In the Indian Ocean Tuna Commission (IOTC) in 2019, there were about 180 reported infractions among 1,300 transshipment events — or in 14% of cases.

Since RFMOs suspended vessels’ observer data-collection requirements during COVID, in 2021 the Western and Central Pacific Fisheries Commission (WCPFC) region had 539 known transshipments, of which 83% were unobserved.

Contrary to best practices, the International Atlantic Tropical Tuna Commission (IATTC), along with IOTC, allows carrier vessels flagged to non-members to operate in RFMO Convention Areas.

ICCAT recently revised its transshipment recommendation to include stronger port inspection requirements linked to its port state measure.

Best Practices

As the number of at-sea transshipments has increased over time, it has become even more imperative for RFMOs to better oversee and regulate vessel activity in their regions.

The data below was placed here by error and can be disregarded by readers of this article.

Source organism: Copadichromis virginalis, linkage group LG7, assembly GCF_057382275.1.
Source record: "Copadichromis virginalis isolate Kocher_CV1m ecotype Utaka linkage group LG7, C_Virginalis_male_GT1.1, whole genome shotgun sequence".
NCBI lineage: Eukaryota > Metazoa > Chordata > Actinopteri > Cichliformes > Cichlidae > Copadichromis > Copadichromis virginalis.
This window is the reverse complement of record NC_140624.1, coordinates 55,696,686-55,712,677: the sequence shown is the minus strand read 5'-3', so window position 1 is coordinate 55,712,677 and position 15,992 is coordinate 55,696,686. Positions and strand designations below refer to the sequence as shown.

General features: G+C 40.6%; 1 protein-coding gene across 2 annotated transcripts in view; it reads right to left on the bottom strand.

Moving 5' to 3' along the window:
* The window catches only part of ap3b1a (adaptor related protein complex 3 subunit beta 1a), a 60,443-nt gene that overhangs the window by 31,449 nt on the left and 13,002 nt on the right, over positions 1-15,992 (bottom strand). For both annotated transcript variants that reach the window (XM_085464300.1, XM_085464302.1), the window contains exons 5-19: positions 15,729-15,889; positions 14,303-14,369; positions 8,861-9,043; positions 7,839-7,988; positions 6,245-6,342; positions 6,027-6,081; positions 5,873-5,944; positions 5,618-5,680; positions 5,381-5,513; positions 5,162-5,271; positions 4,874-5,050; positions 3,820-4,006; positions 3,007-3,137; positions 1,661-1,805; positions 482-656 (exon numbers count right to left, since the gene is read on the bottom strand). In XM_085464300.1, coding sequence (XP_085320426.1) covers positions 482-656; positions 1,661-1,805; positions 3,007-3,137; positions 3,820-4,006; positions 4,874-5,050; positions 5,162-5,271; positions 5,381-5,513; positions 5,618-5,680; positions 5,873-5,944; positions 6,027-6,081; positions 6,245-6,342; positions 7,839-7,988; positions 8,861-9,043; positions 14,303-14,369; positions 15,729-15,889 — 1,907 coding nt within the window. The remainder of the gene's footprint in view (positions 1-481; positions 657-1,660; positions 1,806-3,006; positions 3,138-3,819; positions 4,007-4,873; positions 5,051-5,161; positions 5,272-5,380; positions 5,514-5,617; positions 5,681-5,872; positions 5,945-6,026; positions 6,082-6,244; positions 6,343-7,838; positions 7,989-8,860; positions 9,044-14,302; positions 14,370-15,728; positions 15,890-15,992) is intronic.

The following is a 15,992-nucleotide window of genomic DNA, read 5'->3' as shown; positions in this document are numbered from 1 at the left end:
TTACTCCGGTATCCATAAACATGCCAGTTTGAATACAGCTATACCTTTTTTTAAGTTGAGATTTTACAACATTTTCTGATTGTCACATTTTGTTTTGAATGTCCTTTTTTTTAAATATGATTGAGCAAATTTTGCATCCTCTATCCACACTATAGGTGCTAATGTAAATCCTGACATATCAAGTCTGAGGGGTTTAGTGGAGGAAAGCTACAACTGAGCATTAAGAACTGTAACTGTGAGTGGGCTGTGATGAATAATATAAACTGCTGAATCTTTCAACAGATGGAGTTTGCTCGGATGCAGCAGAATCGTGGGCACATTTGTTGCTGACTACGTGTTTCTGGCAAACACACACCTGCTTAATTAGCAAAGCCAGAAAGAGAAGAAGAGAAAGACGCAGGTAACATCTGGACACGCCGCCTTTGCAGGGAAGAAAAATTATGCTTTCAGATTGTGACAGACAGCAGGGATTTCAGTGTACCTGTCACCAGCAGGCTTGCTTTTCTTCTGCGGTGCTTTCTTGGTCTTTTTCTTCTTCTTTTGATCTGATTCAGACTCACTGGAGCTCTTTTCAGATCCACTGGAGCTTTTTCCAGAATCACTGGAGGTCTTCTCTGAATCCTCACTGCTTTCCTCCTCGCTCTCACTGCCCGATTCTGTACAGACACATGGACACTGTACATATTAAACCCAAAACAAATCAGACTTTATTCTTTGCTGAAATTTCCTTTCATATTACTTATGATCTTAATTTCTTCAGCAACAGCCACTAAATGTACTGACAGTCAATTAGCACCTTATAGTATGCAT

To support tuna RFMOs in that effort, ISSF has identified opportunities for improvement in their current transshipment measures.

While these best practices are focused on at-sea transshipment, a number of these practices can also improve transshipment when it takes place in port.

Tuna RFMO Measures Regulating Transshipment

Benchmarking of certain current tuna RFMO requirements regulating at-sea transshipment against best-practice recommendations

Green CheckmarkPriority reform in place Yellow '...'Partial reform in place Red 'X'Does not have priority reform in place